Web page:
Snow White, Rumpelstiltskin, Hansel and Gretel, Rapunzel…these and many other popular fairy tales were collected and published by German brothers Jacob and Wilhelm Grimm in the early 19th century. Ever since, they have been delighting and horrifying readers and influencing writers and thinkers. This week I’m recommending a selection of the Grimms’ tales retold by British Fantasy author Philip Pullman. Confusingly this book is known by more than one title. It came out in Britain in 2012 under the title `Grimm Tales for Young and Old’ but the `Luxury’ and American editions seem to be called `Fairy Tales from the Brothers Grimm: a New English Version by Philip Pullman’. Under one title or another you can get in paperback or as an ebook. Samuel West does an excellent job of reading the tales in an audio version, but then you’ll miss out on Pullman’s intriguing end-notes.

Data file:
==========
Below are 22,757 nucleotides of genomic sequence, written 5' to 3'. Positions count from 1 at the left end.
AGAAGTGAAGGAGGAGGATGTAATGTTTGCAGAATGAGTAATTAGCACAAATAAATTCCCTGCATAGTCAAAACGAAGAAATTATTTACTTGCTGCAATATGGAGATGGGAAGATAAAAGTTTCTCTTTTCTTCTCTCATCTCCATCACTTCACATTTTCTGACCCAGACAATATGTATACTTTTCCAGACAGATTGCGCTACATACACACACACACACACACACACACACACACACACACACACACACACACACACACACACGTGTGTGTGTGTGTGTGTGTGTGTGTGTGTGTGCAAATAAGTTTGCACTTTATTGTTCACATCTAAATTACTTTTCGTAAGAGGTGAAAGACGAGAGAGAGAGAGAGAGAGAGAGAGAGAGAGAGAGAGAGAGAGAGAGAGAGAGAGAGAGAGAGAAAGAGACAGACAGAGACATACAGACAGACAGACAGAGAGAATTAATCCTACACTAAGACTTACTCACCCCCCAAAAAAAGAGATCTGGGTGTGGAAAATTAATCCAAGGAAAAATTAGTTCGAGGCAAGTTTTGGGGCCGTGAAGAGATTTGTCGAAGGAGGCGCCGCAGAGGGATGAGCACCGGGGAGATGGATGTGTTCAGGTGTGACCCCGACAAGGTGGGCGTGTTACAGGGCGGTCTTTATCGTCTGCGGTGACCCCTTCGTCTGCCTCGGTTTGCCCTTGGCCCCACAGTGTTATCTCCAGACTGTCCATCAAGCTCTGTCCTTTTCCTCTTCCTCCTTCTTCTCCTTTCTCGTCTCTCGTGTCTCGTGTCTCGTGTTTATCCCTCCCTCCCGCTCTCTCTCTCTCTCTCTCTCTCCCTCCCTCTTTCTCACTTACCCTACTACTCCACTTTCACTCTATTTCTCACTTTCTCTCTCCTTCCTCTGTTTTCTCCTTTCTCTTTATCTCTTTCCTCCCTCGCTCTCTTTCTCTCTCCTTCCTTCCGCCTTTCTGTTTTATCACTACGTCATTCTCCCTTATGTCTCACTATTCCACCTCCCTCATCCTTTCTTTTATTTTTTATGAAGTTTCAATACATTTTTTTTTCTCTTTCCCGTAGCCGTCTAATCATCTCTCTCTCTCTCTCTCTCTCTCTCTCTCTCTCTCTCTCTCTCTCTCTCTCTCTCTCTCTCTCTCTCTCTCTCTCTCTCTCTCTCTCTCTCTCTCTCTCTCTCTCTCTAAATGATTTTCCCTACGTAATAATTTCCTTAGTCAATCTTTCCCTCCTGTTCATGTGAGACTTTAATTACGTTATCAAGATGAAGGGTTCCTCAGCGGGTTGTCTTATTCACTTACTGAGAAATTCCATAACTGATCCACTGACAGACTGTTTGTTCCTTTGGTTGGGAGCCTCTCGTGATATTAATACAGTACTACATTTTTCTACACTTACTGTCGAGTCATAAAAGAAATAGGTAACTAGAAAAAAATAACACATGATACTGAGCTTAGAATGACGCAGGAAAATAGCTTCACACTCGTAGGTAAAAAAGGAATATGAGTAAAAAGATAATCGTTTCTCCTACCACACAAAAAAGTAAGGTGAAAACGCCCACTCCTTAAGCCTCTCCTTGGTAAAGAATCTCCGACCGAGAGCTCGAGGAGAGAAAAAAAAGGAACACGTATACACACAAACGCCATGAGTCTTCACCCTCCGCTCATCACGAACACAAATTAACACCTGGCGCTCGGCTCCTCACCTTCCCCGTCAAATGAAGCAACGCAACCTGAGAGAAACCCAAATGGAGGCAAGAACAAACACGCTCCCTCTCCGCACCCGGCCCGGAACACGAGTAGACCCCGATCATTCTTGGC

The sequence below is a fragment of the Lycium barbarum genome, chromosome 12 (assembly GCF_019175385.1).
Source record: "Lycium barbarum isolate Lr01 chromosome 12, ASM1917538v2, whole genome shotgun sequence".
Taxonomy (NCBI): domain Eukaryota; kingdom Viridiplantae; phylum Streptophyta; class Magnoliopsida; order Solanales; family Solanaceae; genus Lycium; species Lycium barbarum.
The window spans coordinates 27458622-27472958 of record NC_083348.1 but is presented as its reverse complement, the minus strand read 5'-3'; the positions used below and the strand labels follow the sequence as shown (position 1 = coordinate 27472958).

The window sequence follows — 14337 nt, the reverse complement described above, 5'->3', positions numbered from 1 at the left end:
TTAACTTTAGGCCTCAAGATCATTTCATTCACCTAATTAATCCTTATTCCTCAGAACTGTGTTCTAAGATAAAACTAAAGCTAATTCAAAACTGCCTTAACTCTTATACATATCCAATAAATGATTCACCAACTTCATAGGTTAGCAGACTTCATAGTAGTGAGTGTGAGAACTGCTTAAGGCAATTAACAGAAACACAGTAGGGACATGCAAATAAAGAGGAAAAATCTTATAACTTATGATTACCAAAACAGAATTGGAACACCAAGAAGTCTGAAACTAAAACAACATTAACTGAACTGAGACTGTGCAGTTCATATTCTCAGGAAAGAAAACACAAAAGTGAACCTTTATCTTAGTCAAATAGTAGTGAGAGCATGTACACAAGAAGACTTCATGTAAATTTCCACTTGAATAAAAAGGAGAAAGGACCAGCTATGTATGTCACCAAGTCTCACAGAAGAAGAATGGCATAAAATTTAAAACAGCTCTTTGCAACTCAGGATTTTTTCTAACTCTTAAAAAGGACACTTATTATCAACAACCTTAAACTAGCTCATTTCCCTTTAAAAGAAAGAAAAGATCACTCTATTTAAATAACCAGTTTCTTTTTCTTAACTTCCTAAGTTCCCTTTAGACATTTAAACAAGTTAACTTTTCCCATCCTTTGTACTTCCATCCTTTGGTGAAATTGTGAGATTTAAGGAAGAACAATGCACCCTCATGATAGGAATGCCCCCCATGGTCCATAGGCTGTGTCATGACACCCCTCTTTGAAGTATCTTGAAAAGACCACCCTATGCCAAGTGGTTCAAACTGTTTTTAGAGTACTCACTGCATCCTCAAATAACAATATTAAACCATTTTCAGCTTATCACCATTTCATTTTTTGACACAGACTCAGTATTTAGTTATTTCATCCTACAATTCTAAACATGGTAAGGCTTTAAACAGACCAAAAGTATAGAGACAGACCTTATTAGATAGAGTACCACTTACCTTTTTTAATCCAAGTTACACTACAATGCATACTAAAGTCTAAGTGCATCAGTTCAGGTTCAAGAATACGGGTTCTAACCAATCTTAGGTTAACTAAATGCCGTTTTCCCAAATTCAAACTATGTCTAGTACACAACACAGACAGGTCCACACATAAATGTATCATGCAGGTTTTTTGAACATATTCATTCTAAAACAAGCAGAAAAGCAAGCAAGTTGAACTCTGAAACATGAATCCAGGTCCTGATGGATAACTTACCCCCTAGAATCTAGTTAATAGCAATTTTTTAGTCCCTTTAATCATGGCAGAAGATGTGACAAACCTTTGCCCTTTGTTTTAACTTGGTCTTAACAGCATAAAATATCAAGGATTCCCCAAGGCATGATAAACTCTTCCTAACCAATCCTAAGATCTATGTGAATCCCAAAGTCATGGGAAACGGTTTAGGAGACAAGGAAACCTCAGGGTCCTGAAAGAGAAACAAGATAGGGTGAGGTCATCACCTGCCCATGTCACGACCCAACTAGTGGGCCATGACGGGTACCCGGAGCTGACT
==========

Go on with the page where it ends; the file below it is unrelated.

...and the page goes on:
Have you seen Terry Gilliam’s comic horror film, `The Brothers Grimm’ ? If so, please try to forget it, because Gilliam’s tall story of conmen and curses bears no resemblance to the rather dull real lives of gentle scholarly Jacob and Wilhelm. They were pioneer philologists who worked together on the first major German dictionary. Their folktale collection went through seven editions and made them famous throughout Europe. In the  introduction to `Grimm Tales for Young and Old’, Pullman outlines how the stories were collected and edited and discusses essential qualities of traditional story-telling, such as celerity and clarity. Out of the original 210 tales, Pullman has selected 50 of the best to retell. After each story, he lists the source (the person who told or sent the story to the Brothers Grimm), the tale type and any similar tales from other countries. Then, with typical frankness, Pullman gives his own opinion of the story and describes any changes he chose to make.